â‡’ 0 â€“ 0 â€“ 0 + 12 = k(1)(2)(-2)(-3)

â‡’ 12 = k12

â‡’ k = 1

Substitute k = 1 in f(x) = k(x â€“ 2)(x + 1)(x + 2)(x â€“ 3)

f(x) = (x â€“ 2)(x + 1)(x + 2)(x â€“ 3)

so, x^{4}â€“2x^{3}â€“7x^{2}+8x+12 = (x â€“ 2)(x + 1)(x + 2)(x â€“ 3)

**Q6. x ^{4}+10x^{3}+35x^{2}+50x+24**

Sol:

Given, f(x) = x^{4}+10x^{3}+35x^{2}+50x+24

The constant term in f(x) is equal to 24

The factors of 24 are Â±1, Â±2, Â±3, Â±4, Â±6, Â±8, Â±12, Â±24

Let, x + 1 = 0

â‡’ x = -1

Substitute the value of x in f(x)

f(-1) = (âˆ’1)4+10(âˆ’1)3+35(âˆ’1)2+50(âˆ’1)+24

= 1 â€“ 10 + 35 â€“ 50 + 24

= 0

â‡’ (x + 1) is the factor of f(x)

Similarly, (x + 2),(x + 3),(x + 4) are also the factors of f(x)

Since, f(x) is a polynomial of degree 4, it cannot have more than four linear factors.

â‡’ f(x) = k(x + 1)(x + 2)(x + 3)(x + 4)

â‡’ x^{4}+10x^{3}+35x^{2}+50x+24 = k(x + 1)(x + 2)(x + 3)(x + 4)

Substitute x = 0 on both sides

â‡’ 0 + 0 + 0 + 0 + 24 = k(1)(2)(3)(4)

â‡’ 24 = k(24)

â‡’ k = 1

Substitute k = 1 in f(x) = k(x + 1)(x + 2)(x + 3)(x + 4)

f(x) = (1)(x + 1)(x + 2)(x + 3)(x + 4)

f(x) = (x + 1)(x + 2)(x + 3)(x + 4)

hence, x^{4}+10x^{3}+35x^{2}+50x+24 = (x + 1)(x + 2)(x + 3)(x + 4)

**Q7. 2x ^{4}â€“7x^{3}â€“13x^{2}+63xâ€“45**

Sol :

Given, f(x) = 2x^{4}â€“7x^{3}â€“13x^{2}+63xâ€“45

The factors of constant term -45 are Â±1, Â±3, Â±5, Â±9, Â±15, Â±45

The factors of the coefficient of x^{4} is 2. Hence possible rational roots of f(x) are

Let, x â€“ 1 = 0

â‡’ x= 1

f(1) = 2(1)^{4}â€“7(1)^{3}â€“13(1)^{2}+63(1)â€“45

= 2 â€“ 7 â€“ 13 + 63 â€“ 45

= 0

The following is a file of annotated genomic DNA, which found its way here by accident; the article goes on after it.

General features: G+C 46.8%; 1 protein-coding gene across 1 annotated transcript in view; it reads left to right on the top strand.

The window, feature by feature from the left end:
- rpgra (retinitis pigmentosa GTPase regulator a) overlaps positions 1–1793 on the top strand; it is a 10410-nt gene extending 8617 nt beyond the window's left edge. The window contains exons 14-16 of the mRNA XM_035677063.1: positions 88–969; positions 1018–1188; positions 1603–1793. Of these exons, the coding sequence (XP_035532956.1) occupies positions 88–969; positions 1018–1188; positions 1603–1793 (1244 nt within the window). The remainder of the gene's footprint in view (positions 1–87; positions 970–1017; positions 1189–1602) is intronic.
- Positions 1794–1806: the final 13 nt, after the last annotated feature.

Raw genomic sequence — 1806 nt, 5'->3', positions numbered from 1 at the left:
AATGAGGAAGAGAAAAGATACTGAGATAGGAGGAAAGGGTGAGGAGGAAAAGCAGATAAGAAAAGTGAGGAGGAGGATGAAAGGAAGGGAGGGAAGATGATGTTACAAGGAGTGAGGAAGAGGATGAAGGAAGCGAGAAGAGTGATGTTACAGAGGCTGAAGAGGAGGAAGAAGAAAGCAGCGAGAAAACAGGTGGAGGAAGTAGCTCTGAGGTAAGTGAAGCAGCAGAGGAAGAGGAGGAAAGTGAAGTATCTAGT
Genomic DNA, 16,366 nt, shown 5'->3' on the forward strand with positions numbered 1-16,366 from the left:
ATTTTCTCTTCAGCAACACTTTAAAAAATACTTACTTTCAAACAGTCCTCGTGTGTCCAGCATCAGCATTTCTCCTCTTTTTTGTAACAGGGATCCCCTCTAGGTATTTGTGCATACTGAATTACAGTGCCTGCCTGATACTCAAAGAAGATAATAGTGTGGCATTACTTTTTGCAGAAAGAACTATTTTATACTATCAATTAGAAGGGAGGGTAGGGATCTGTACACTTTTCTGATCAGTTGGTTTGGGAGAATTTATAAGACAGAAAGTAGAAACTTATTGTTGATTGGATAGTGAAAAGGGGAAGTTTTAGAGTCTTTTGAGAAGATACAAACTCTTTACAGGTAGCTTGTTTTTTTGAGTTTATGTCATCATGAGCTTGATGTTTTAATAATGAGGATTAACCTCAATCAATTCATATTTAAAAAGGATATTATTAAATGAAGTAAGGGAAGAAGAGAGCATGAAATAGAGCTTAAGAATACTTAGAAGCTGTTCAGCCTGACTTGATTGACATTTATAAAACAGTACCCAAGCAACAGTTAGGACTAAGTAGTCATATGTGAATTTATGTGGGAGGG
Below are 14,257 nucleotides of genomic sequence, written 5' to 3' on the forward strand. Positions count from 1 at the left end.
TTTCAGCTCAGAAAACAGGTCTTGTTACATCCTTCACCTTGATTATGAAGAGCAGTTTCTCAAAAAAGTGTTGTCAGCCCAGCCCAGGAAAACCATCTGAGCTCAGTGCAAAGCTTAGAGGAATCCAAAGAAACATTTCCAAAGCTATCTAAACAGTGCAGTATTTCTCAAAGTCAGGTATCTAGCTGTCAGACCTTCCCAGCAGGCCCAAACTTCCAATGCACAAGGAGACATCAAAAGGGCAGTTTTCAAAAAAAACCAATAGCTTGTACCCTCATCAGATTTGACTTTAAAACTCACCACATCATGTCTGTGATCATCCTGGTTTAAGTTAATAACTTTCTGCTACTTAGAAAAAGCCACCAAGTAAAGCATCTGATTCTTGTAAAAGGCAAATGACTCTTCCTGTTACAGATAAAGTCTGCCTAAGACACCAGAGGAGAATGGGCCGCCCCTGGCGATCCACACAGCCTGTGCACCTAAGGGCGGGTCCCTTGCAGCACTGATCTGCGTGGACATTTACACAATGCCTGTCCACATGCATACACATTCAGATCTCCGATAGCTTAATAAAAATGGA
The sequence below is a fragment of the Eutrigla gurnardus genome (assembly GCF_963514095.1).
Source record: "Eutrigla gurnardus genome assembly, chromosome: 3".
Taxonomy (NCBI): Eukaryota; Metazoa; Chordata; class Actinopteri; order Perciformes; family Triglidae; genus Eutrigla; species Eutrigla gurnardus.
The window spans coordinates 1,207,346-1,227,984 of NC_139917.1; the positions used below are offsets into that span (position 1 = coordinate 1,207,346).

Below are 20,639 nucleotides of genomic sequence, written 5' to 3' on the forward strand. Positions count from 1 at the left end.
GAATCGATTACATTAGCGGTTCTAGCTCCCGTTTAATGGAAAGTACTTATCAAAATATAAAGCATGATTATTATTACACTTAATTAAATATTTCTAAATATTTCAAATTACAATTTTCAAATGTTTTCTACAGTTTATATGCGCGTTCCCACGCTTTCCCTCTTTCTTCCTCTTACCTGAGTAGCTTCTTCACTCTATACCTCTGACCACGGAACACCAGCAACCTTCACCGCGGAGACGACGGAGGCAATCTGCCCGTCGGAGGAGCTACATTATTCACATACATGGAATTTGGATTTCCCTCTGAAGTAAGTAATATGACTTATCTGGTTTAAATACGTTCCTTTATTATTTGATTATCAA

Let, x â€“ 3 = 0

â‡’ x = 3

f(3) = 2(3)^{4}â€“7(3)^{3}â€“13(3)^{2}+63(3)â€“45

= 162 â€“ 189 â€“ 117 + 189 â€“ 45

= 0

So, (x â€“ 1) and (x â€“ 3) are the roots of f(x)

â‡’ x^{2} â€“ 4x + 3 is the factor of f(x)

Divide f(x) with x^{2} â€“ 4x + 3 to get other three factors

By long division,

2x^{2} + x â€“ 15

x^{2} â€“ 4x + 3 2x^{4} â€“ 7x^{3} â€“ 13x^{2 } + 63x â€“ 45

2x^{4 } â€“ 8x^{3 } + 6x^{2}

(-) (+) (-)

x^{3} â€“ 19x^{2 } + 63x

x^{3 }â€“ 4x^{2} + 3x

(-) (+) (-)

â€“ 15x^{2} + 60x â€“ 45

(+) (-) (+)

0

â‡’ 2x^{4}â€“7x^{3}â€“13x^{2}+63xâ€“45 = (x^{2} â€“ 4x + 3)(2x^{2} + x â€“ 15)

â‡’ 2x^{4}â€“7x^{3}â€“13x^{2}+63xâ€“45 = (x â€“ 1) (x â€“ 3)(2x^{2} + x â€“ 15)

Now,

2x^{2} + x â€“ 15 = 2x^{2}+ 6x â€“ 5x â€“ 15

= 2x(x + 3) â€“ 5 (x + 3)

= (2x â€“ 5) (x + 3)

So, 2x^{4}â€“7x^{3}â€“13x^{2}+63xâ€“45 = (x â€“ 1)(x â€“ 3)(x + 3)(2x â€“ 5)

**Q8. 3x ^{3}âˆ’x2â€“3x+1**

Sol :

Given , f(x) = 3x3âˆ’x2â€“3x+1

The factors of constant term 1 is Â±1

The factors of the coefficient of x2 = 3

The possible rational roots are Â±1 ,1/3

Let, x â€“ 1 = 0

â‡’ x = 1

f(1) = 3(1)^{3}âˆ’(1)^{2}â€“3(1)+1

= 3 â€“ 1 â€“ 3 + 1

= 0

So, x â€“ 1 is tha factor of f(x)

Now, divide f(x) with (x â€“ 1) to get other factors

By long division method,

3x^{2} + 2x â€“ 1

x â€“ 1 3x^{3} â€“ x^{2 }â€“ 3x + 1

3x^{3} â€“ x^{2}

(-) (+)

2x^{2} â€“ 3x

2x^{2} â€“ 2x

(-) (+)

-x + 1

-x + 1

(+) (-)

0

â‡’ 3x^{3}âˆ’x^{2}â€“3x+1 = (x â€“ 1)( 3x^{2} + 2x â€“ 1)

Now,

3x^{2} + 2x â€“ 1 = 3x^{2} + 3x â€“ x â€“ 1

= 3x(x + 1) -1(x + 1)

= (3x â€“ 1)(x + 1)

Hence , 3x^{3}âˆ’x^{2}â€“3x+1 = (x â€“ 1) (3x â€“ 1)(x + 1)

**Q9. x3âˆ’23x ^{2}+142xâ€“120**

**Sol :**

Let, f(x) = x^{3}âˆ’23x^{2}+142xâ€“120

The constant term in f(x) is -120

The factors of -120 are Â±1, Â±2, Â±3, Â±4, Â±5, Â±6, Â±8, Â±10, Â±12, Â±15, Â±20, Â±24, Â±30, Â±40, Â±60, Â±120

Let, x â€“ 1 = 0

â‡’ x = 1

f(1) = (1)^{3}âˆ’23(1)^{2}+142(1)â€“120

= 1 â€“ 23 + 142 â€“ 120

= 0

So, (x â€“ 1) is the factor of f(x)

Now, divide f(x) with (x â€“ 1) to get other factors

By long division,

x^{2} â€“ 22x + 120

x â€“ 1 x^{3} â€“ 23x^{2} + 142x â€“ 120

x^{3} â€“ x^{2}

(-) (+)

-22x^{2} + 142x

-22x^{2} + 22x

(+) (-)

120x â€“ 120

120x â€“ 120

(-) (+)

0

â‡’ x^{3} â€“ 23x^{2} + 142x â€“ 120 = (x â€“ 1) (x^{2} â€“ 22x + 120)

Now,

x^{2} â€“ 22x + 120 = x^{2} â€“ 10x â€“ 12x + 120

= x( x â€“ 10) â€“ 12( x â€“ 10)

= (x â€“ 10) (x â€“ 12)

Hence, x^{3} â€“ 23x^{2} + 142x â€“ 120 = (x â€“ 1) (x â€“ 10) (x â€“ 12